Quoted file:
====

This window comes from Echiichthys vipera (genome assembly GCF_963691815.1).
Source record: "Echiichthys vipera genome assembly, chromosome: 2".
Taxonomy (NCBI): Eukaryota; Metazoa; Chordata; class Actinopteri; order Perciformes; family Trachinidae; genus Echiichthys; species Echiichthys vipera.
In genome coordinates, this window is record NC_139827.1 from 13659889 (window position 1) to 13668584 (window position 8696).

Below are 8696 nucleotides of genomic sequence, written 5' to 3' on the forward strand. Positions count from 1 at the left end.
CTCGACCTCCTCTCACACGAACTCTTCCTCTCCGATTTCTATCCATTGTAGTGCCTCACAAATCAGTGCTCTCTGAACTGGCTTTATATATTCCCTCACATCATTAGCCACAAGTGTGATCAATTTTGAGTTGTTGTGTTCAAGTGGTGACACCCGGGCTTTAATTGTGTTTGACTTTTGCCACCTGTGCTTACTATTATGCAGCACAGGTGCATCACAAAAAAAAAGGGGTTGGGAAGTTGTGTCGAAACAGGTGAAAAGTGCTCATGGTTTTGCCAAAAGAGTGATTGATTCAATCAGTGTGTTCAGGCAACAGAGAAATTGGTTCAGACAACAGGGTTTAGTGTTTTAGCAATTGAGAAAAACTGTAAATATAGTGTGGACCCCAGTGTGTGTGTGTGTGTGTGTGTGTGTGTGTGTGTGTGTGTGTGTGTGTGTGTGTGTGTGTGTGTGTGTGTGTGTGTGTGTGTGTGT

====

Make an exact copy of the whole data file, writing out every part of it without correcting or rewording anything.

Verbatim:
This window comes from Echiichthys vipera (genome assembly GCF_963691815.1).
Source record: "Echiichthys vipera genome assembly, chromosome: 2".
Taxonomy (NCBI): Eukaryota; Metazoa; Chordata; class Actinopteri; order Perciformes; family Trachinidae; genus Echiichthys; species Echiichthys vipera.
In genome coordinates, this window is record NC_139827.1 from 13659889 (window position 1) to 13668584 (window position 8696).

Below are 8696 nucleotides of genomic sequence, written 5' to 3' on the forward strand. Positions count from 1 at the left end.
CTCGACCTCCTCTCACACGAACTCTTCCTCTCCGATTTCTATCCATTGTAGTGCCTCACAAATCAGTGCTCTCTGAACTGGCTTTATATATTCCCTCACATCATTAGCCACAAGTGTGATCAATTTTGAGTTGTTGTGTTCAAGTGGTGACACCCGGGCTTTAATTGTGTTTGACTTTTGCCACCTGTGCTTACTATTATGCAGCACAGGTGCATCACAAAAAAAAAGGGGTTGGGAAGTTGTGTCGAAACAGGTGAAAAGTGCTCATGGTTTTGCCAAAAGAGTGATTGATTCAATCAGTGTGTTCAGGCAACAGAGAAATTGGTTCAGACAACAGGGTTTAGTGTTTTAGCAATTGAGAAAAACTGTAAATATAGTGTGGACCCCAGTGTGTGTGTGTGTGTGTGTGTGTGTGTGTGTGTGTGTGTGTGTGTGTGTGTGTGTGTGTGTGTGTGTGTGTGTGTGTGTGTGTGT